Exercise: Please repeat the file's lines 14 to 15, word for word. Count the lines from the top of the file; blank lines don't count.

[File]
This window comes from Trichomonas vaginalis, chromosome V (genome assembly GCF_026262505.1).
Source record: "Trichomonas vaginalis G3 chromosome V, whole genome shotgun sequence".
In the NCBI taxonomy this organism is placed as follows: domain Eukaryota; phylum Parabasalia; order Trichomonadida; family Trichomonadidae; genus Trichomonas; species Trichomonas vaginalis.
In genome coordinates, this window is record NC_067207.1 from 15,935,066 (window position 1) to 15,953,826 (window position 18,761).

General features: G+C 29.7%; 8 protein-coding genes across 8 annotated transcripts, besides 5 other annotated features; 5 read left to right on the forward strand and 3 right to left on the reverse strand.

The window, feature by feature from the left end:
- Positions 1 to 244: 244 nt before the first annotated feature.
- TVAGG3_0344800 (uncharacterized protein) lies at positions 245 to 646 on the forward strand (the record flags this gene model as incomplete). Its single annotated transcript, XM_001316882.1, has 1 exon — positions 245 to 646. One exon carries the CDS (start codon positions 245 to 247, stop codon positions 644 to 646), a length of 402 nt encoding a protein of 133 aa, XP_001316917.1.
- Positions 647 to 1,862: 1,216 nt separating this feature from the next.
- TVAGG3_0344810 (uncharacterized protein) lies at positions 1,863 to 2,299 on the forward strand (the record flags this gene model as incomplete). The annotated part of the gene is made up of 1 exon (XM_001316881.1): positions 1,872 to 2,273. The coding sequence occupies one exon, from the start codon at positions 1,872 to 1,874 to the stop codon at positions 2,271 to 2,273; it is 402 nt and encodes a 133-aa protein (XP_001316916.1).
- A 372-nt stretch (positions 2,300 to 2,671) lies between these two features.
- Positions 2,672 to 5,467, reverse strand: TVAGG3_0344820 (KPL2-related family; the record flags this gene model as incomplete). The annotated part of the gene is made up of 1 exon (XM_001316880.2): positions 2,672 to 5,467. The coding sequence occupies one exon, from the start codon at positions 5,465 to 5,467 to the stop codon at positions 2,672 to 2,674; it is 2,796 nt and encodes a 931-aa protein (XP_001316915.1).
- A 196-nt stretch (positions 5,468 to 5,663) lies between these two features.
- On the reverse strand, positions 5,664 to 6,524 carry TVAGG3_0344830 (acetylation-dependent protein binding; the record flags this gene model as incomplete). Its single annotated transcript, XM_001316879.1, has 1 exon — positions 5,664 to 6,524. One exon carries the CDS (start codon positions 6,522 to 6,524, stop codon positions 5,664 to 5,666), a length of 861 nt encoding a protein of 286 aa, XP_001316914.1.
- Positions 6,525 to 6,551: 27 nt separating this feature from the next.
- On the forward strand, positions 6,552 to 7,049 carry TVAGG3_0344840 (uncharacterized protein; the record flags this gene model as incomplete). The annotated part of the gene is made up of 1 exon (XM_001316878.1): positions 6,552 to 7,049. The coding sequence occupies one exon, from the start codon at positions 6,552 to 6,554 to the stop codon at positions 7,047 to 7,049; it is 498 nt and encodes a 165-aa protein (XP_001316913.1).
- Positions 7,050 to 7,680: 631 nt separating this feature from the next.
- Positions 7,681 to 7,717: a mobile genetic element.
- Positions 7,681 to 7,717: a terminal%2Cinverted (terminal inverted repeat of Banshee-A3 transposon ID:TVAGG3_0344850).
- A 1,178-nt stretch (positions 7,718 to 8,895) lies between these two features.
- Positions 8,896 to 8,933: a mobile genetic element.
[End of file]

- On the reverse strand, positions 5,664 to 6,524 carry TVAGG3_0344830 (acetylation-dependent protein binding; the record flags this gene model as incomplete). Its single annotated transcript, XM_001316879.1, has 1 exon — positions 5,664 to 6,524. One exon carries the CDS (start codon positions 6,522 to 6,524, stop codon positions 5,664 to 5,666), a length of 861 nt encoding a protein of 286 aa, XP_001316914.1.
- Positions 6,525 to 6,551: 27 nt separating this feature from the next.